The future of Penn Station has long been an object of fascination for New Yorkers and others in the region. But what if that fixation on the terminal is misplaced? As transit blogger Yonah Freemark wrote this week,
But what if this orientation towards rail terminals is actually reducing the effectiveness of our rail system? What if we eliminated terminals downtown altogether and just replaced them with regular old stops on the line, leaving terminals for outer suburban places?
Imagine taking a commuter train from New Haven to Trenton, or from the boardwalk in New Jersey to the shores of Long Island Sound in Port Washington, without changing trains or even seats. That kind of easy, fast access to regional destinations could be the future of the tri-state area’s rail network.
That doesn’t happen if the region’s transit agencies and elected leaders can’t re-imagine Penn Station not as a terminal, but as one stop among several on a rail line through the city.
As Freemark documents, many European cities have rebuilt their formerly stub-ended terminals into stations on a through-running network. The approach has generally found less favor on this side of the Atlantic. Only Philadelphia has succeeded in building the connective infrastructure that makes through-running possible, although the tunnel has never been optimally used as the core of a true rapid transit system. Los Angeles will soon become the second American city to retrofit its commuter system for through-running, and in Canada, Toronto is transforming its Metrolinx network into a Paris-inspired rapid transit system with frequent service that may eventually allow for through-running at Toronto Union Station.
Indeed, implementing through-running at central terminals is typically only one part of a broader approach known as “regional rail” (as opposed to “commuter rail”). This approach focuses on frequent service around the clock (or at least late into the night), rather than focusing on weekday rush hours. This kind of service is especially important with reverse commuting and off-peak travel on the rise.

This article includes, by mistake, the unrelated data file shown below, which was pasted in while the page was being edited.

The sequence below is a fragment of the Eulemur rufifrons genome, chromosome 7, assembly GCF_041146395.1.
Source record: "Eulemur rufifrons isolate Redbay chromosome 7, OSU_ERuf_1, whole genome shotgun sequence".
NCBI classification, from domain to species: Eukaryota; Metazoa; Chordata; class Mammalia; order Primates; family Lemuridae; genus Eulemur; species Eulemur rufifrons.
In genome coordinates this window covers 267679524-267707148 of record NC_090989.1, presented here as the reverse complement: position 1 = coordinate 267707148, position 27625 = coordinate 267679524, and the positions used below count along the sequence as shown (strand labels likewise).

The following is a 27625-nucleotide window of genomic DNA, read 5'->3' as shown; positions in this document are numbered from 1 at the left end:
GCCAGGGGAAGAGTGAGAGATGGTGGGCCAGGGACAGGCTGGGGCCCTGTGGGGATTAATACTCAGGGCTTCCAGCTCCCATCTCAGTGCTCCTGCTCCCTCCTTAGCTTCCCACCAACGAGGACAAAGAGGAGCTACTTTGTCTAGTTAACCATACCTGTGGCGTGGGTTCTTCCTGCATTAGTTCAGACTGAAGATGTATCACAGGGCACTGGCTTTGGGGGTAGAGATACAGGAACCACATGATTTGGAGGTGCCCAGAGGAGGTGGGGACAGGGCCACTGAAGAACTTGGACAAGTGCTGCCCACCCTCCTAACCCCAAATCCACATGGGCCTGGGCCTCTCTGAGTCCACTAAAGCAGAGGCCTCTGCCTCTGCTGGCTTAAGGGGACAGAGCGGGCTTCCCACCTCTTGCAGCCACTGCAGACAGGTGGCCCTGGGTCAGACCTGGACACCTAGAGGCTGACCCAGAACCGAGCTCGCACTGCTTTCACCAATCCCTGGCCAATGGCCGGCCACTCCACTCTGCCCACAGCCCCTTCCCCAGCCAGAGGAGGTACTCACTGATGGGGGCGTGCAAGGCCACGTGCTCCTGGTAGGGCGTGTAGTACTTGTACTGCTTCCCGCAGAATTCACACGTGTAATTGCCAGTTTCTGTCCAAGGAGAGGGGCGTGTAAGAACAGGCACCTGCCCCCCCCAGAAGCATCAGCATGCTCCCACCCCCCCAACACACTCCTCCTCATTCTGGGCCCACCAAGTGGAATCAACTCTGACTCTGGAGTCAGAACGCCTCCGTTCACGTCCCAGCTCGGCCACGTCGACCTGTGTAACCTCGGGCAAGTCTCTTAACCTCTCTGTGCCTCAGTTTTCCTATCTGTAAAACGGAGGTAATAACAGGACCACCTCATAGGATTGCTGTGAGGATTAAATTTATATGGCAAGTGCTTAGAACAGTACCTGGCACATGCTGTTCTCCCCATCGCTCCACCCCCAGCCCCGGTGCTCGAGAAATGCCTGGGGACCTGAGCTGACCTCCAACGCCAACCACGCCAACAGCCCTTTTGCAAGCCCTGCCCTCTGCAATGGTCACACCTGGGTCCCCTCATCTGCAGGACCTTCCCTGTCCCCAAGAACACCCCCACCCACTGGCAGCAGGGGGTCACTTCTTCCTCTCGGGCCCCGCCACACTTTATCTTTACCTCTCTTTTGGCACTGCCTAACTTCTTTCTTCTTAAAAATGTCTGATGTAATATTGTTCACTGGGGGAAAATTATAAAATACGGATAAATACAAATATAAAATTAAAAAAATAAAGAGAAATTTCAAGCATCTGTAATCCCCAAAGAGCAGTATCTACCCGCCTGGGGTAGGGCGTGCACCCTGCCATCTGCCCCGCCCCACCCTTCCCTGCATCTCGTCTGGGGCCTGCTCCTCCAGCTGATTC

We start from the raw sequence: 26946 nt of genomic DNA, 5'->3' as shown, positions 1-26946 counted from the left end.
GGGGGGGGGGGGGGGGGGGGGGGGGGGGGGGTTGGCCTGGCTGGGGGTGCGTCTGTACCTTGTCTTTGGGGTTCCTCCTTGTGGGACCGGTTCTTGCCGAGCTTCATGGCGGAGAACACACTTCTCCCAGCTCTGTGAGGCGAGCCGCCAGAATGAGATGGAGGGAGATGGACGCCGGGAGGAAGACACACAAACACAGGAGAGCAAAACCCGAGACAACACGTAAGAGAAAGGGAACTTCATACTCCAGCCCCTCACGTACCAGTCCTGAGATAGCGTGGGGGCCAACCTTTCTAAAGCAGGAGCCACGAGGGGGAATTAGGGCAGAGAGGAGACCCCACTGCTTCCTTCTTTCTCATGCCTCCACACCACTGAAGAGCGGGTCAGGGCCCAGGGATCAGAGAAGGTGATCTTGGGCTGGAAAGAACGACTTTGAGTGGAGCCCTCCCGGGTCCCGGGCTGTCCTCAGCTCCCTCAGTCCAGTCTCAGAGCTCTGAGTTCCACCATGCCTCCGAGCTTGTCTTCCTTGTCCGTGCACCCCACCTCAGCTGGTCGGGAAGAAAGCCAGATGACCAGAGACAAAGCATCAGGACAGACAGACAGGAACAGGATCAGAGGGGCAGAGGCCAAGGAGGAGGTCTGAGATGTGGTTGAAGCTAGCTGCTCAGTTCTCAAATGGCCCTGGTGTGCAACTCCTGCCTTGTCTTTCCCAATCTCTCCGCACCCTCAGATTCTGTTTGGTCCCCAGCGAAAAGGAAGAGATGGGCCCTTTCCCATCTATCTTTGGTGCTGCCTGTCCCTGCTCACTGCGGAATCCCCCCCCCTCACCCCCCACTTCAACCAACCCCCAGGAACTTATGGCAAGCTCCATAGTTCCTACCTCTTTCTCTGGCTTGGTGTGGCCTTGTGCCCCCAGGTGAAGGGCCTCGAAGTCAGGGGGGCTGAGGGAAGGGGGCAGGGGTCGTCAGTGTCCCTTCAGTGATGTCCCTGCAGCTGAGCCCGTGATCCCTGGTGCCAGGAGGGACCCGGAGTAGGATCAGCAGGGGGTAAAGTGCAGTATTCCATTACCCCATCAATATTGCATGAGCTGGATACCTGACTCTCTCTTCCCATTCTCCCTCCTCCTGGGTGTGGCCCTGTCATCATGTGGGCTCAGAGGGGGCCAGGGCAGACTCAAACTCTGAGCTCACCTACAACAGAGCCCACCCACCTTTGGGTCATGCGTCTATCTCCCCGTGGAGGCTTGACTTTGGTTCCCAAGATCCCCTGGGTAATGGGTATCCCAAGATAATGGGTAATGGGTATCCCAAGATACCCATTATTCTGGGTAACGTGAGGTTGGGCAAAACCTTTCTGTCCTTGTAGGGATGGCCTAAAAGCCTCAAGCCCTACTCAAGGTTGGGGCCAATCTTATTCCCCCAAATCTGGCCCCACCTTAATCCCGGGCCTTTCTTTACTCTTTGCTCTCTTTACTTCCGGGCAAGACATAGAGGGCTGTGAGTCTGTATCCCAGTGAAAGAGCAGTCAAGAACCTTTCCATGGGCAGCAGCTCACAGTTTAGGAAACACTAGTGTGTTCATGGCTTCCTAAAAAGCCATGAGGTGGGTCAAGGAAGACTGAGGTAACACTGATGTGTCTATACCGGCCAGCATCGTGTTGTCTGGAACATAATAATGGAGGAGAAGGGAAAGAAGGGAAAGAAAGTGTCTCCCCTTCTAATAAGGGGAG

Suggestions for such a transformation abound. Sarah Laskow made the case for unifying the region’s commuter rail systems in Capital New York last year,
The benefits wouldn’t just accrue to people traveling to special events, or to the odd souls who have regular occasion to travel straight from New Brunswick to Rye. Cohesive regional transit would be of significant benefit to the New York area, and to most everyone who depends on public transportation to get around it. The effect would be particularly noticeable to anyone who ever travels, in any direction, through Penn Station.
Yonah Freemark had previously run on his blog a series by Alon Levy outlining the possibilities for a massive future regional rail system. George Haikalis of the Institute for Rational Urban Mobility has convened a group known as the Regional Rail Working Group to advocate for such a regional network. As MTR previously reported, even the MTA Reinvention Commission report suggested through-running at Penn Station and cooperation among the regional rail systems among its priorities.
Despite the clear benefits, any ambitious regional rail scheme that might be implemented in the tri-state region represents a major paradigm shift on both the operating and infrastructure sides, and as such remains years if not decades off. However, the core improvement—through-running at Penn Station—remains both eminently achievable and potentially quite beneficial for travelers. Part II of this post will explore short- and medium- term strategies for utilizing and implementing a through-running model at Penn Station.